It’s all about equity

April 24, 2024

Liz Gerber sees key role for governments in the transition to electric vehicles

The Biden administration wants electric vehicles (EVs) to comprise fifty percent of new vehicle sales in just six years. This has required massive investment in our charging infrastructure. And charging is not the only issue raised by the government’s ambitious, if laudable, goal. 

In Ann Arbor, we hear a lot about autonomous vehicles (AVs), the development of which continues apace on U-M’s North Campus. But the inability of self-driving cars to make consistent do-or-die decisions (quick—spare the driver or the pedestrian?) has dampened enthusiasm. Down at the corner of State and Hill, Professor Elisabeth Gerber, who has conducted research on both AVs and EVs, is advocating for the latter. Her research asks, among other things, how local government decision-makers decide whether and how to invest in EV infrastructure. 

“Range, range, range,” is the issue with EVs, Gerber says. Depending on the type of charger, ten hours of charging lets you drive about 100-300 miles. The country has some 53,000 public charging stations (you may also charge at home).  The states are now getting $5 billion from the Biden administration, as part of the National Electric Vehicle Infrastructure (NEVI) program, to build charging stations on or near major arteries. The first NEVI funded station in the country began operation at a Pilot Travel Center off Interstate 70 near London, Ohio, just west of Columbus, in December 2023.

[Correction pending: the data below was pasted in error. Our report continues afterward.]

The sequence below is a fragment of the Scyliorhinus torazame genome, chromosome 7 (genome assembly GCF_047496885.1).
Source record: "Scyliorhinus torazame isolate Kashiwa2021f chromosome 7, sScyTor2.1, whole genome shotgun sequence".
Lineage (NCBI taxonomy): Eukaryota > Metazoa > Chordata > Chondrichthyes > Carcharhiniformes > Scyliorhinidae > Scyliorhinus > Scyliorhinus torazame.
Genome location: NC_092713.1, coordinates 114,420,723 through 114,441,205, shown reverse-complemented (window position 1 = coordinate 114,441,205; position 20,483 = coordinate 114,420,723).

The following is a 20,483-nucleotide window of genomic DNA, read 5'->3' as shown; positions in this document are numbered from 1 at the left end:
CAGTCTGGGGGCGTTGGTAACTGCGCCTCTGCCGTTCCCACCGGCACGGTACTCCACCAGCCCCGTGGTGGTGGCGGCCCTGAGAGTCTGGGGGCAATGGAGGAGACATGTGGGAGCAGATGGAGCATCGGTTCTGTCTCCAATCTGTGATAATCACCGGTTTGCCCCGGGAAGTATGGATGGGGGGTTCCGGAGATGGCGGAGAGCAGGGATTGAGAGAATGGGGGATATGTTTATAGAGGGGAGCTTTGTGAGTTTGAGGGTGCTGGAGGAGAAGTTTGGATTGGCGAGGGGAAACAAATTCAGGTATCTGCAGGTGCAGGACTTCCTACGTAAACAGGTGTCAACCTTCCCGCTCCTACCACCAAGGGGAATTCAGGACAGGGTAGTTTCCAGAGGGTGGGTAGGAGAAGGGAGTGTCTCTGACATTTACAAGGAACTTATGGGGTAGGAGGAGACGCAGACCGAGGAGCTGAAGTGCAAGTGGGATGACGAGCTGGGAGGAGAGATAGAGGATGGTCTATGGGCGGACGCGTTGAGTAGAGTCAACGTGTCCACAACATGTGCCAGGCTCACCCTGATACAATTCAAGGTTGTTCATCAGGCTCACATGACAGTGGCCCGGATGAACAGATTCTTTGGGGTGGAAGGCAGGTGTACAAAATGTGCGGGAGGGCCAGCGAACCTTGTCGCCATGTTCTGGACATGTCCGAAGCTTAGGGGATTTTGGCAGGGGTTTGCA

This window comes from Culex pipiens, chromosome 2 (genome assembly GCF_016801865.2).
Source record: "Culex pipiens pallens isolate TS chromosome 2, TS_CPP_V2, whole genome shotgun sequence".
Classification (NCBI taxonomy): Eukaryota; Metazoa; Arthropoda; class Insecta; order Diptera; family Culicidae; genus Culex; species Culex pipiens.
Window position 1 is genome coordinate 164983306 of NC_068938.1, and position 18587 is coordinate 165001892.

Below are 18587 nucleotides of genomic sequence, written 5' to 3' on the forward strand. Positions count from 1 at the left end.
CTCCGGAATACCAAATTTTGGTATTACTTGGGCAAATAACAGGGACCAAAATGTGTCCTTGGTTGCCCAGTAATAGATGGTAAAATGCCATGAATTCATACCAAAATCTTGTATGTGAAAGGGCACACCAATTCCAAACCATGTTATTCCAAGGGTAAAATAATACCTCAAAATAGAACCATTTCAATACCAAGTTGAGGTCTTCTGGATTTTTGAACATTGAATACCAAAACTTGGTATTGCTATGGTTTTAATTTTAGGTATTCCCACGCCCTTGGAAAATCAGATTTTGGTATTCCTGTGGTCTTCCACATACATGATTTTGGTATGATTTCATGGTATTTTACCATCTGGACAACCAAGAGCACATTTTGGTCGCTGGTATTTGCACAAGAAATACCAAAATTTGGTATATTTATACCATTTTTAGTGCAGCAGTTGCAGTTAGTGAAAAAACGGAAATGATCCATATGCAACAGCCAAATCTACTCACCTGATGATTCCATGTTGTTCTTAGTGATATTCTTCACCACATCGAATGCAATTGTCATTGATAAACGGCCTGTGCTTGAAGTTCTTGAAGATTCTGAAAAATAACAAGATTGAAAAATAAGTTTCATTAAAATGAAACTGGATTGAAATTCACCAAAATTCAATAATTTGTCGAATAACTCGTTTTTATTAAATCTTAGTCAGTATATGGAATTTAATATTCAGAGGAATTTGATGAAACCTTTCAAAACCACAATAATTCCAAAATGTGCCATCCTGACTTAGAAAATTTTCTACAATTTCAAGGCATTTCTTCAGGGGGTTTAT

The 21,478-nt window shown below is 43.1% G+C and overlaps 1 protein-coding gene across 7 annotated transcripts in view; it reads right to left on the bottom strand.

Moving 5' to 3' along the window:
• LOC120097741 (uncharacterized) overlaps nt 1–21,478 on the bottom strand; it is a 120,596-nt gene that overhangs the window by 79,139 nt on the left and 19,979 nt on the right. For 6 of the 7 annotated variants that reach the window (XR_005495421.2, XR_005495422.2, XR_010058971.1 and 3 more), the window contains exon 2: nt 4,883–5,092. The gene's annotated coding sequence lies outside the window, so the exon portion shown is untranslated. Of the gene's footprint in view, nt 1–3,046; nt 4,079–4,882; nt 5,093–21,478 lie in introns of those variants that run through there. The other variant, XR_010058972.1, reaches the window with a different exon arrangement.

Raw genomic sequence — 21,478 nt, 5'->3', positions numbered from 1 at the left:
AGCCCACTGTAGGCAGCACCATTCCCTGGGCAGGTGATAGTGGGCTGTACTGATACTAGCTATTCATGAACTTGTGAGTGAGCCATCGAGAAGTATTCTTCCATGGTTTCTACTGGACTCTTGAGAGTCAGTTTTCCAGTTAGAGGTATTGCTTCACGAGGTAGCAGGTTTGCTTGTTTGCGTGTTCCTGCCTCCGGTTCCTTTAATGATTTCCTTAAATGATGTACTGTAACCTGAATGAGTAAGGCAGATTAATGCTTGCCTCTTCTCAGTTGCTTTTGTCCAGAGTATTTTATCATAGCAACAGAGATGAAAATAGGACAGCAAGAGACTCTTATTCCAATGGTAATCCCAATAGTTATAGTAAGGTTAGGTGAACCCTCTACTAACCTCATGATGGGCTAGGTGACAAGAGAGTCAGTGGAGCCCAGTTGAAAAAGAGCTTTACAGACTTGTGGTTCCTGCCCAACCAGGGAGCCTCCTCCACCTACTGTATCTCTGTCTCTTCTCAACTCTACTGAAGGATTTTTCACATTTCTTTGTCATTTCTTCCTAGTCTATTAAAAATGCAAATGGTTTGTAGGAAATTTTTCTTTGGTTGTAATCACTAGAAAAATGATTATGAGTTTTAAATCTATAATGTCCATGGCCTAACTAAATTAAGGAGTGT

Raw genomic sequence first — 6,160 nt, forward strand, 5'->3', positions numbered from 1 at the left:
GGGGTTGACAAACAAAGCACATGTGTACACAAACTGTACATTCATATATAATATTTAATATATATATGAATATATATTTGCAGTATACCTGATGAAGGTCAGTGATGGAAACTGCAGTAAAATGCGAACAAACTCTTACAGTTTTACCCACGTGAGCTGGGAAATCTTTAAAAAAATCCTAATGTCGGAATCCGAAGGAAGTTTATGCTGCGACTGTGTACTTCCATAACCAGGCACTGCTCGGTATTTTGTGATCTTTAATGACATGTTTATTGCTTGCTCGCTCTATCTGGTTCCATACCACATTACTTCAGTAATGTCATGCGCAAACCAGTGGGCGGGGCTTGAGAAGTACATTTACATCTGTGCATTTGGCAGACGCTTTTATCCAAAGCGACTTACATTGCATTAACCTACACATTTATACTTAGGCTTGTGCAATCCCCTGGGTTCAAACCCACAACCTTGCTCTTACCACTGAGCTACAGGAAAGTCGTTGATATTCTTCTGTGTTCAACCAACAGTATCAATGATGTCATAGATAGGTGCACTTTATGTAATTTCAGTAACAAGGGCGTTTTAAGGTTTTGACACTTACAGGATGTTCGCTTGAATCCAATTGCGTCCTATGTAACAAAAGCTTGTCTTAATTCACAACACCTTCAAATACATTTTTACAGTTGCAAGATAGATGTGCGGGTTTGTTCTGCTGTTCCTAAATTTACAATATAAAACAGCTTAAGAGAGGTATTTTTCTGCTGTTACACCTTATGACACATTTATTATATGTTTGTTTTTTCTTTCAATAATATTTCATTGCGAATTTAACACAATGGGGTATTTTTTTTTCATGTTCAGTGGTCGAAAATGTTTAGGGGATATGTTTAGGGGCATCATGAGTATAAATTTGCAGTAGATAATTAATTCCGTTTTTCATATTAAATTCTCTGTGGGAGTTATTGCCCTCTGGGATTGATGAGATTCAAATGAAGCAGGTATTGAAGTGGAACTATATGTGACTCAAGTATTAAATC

The public sector must play a role. private companies will invest in wealthy areas, not low-income communities where people may need to drive longer distances."

Elisabeth Gerber

“The public sector must play a role,” says Gerber. “Private companies will invest in wealthy areas, not low income communities where people may need to drive longer distances.” 

EV drivers with low incomes will need other help as well. EVs cost about 40% more than their internal combustion counterparts. The federal government is offering subsidies, but only for less expensive models that are American made. Finally, EV batteries have a lifespan of about 100,000 miles. The used car market is a crucial resource for lower income people, but an EV offered secondhand will eventually need a new battery, costing $5,000–$28,000. Should the burden fall on the buyer or the seller or both? 

“It’s all about equity,” Gerber says. “Rural folks must be able to own, operate, and charge vehicles in ways responsive to where and how they live. Policy can help expand benefits and create a more equitable impact of EV technology.” The Department of Transportation’s Charging and Fueling Infrastructure [CFI] grant program is making sure public money goes to communities that normally would not get private investment. Still, there is a barrier; those communities must be able to write a federal grant proposal, which is not easy. 

“EVs are more an urban/suburban phenomenon right now,” Gerber admits. Ann Arbor, not surprisingly, is well positioned, with chargers on utility poles, in parking lots and decks, and in the lot behind City Hall, where you pay by the kilowatt hour. If you charge at home, the cost depends on where you live and when you charge. “Electricity is more expensive at night,” Gerber points out, “and is much more likely to come from coal-fired plants.” 

While the ifs, ands, and buts are many, Gerber says, “I am an optimist. We can do good things with policy. With NEVI and CFI, we’ve already got examples of policy creating a more equitable impact of EV technology.”


Written by David Pratt